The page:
updated 04/07/2003 AT 01:00 AM EDT

originally published 04/07/2003 AT 01:00 AM EDT

Everyone's a Winner
In Hollywood, the Oscars aren't the only game in town

Didn't receive an Oscar this year? Relax! There are plenty of honors to go around. Let's rephrase that: There are plenty of trophies to go around. Like the Reel Awards, presented March 20 in Hollywood, for those who simply look like famous actors. The Taurus Awards, set for June 1, are more legitimate, honoring stuntmen and -women. The Hackademy Awards, doled out March 19, are for "gratuitous" images of tobacco use in films. (Chicago's Catherine Zeta-Jones was cited for "dancing with a cigarette in her mouth!") And the Golden Raspberries are for the worst moments in film. Madonna's Swept Away earned five Razzies March 22; Roberto Benigni (Pinocchio) beat Eddie Murphy (Pluto Nash) for worst actor. (Still, it's an honor just to be nominated.)

A Friend to the End
Comic George Miller was a recurring fixture on David Letterman's late-night shows. Yet few know that Letterman and Miller, who died of complications from leukemia on March 5 at the age of 61, had been as close as brothers since the 1970s, when both were young comedians on the L.A. club circuit. "David kept George alive," said comic Gary Mule Deer, a Miller pal. "George was always David's best friend." When Miller was first diagnosed with leukemia years ago, Letterman made sure he received the most promising new drug treatment. To the end, Letterman covered all of Miller's medical costs, including round-the-clock nursing care. "David's not close to a lot of people," said Mule Deer. "But for him, George was the guy."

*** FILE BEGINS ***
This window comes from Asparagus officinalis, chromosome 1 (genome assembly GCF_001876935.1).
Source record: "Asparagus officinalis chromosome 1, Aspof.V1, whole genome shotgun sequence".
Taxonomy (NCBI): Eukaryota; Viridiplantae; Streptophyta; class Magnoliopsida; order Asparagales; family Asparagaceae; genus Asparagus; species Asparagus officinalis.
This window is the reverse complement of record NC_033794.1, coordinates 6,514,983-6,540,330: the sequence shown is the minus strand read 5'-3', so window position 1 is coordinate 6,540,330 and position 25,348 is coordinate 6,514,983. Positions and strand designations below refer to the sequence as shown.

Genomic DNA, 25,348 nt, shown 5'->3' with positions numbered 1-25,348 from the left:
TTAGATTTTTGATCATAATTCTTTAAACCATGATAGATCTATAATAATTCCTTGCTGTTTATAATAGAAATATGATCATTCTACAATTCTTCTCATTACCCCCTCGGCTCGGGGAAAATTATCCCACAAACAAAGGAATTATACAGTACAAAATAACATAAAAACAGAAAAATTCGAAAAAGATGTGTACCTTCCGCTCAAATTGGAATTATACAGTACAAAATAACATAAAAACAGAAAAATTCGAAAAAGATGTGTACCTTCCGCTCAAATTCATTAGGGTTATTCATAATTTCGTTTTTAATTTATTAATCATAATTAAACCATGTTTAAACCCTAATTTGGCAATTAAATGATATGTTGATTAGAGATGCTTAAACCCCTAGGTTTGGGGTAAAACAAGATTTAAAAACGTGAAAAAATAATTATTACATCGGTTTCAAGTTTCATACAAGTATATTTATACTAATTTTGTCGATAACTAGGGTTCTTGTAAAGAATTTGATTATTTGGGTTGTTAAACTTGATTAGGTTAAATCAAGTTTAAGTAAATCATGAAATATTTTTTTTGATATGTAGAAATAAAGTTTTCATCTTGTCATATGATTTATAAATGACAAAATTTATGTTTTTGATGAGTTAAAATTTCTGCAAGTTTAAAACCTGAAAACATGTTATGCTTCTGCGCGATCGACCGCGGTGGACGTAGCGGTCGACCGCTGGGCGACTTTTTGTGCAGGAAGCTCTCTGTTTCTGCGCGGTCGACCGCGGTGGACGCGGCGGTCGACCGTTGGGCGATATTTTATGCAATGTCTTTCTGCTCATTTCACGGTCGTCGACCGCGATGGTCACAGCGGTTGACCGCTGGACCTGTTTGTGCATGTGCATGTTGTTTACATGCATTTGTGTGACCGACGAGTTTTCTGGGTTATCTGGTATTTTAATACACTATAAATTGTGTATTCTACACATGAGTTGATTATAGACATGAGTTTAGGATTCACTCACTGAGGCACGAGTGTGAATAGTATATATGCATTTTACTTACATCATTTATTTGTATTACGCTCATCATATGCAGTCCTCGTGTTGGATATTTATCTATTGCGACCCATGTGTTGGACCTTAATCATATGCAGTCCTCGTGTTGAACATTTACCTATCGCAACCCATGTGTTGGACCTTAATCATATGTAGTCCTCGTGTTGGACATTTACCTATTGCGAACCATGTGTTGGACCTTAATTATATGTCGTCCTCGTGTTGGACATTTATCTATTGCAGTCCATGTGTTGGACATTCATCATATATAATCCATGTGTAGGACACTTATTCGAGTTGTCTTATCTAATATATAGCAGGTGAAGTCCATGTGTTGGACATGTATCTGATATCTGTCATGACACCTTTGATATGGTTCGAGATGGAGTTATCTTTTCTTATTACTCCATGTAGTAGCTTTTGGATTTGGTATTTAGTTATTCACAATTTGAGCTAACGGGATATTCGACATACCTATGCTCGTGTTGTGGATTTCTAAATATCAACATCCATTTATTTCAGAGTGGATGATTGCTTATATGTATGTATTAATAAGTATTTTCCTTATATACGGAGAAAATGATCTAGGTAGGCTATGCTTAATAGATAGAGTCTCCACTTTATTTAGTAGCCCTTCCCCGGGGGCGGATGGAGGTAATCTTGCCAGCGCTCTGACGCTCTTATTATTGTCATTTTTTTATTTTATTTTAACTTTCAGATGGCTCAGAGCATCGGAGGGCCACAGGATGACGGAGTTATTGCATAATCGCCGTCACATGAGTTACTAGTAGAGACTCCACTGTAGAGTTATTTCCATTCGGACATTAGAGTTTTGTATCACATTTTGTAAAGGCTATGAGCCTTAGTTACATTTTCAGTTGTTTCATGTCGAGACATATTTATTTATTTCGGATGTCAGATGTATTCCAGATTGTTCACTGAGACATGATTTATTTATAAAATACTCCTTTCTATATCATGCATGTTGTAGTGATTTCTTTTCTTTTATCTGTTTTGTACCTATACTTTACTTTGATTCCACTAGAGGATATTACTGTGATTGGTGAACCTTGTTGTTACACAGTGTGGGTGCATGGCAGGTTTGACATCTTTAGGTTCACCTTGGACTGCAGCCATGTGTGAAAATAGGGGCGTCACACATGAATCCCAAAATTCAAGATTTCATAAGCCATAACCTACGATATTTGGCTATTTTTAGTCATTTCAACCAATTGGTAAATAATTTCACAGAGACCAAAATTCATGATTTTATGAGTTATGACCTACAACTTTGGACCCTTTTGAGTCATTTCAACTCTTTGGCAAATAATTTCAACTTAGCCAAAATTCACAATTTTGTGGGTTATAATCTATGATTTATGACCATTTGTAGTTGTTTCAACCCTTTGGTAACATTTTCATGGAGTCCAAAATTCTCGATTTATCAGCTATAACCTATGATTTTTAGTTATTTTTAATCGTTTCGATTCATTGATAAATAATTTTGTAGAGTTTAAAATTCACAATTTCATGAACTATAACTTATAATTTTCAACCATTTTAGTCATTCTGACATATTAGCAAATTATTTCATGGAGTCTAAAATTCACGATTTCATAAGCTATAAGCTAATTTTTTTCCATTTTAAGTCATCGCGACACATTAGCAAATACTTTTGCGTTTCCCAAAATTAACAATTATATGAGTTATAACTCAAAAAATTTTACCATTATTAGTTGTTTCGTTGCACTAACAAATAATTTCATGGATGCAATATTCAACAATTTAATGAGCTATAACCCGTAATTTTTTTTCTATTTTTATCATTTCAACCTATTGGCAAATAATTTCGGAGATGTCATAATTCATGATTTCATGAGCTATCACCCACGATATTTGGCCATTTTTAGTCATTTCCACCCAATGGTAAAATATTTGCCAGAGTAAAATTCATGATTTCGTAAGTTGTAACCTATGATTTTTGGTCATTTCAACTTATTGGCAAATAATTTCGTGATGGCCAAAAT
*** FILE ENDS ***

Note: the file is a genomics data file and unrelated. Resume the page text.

Boss Weed

Tony Soprano will be pushing up daisies soon. To be more accurate, Tony will be a daisy soon. The African Rainforest Conservancy has asked James Gandolfini to name a species of flowering weed just discovered in Tanzania. Gandolfini, 41, will christen the plant at an April 5 gala in New York City.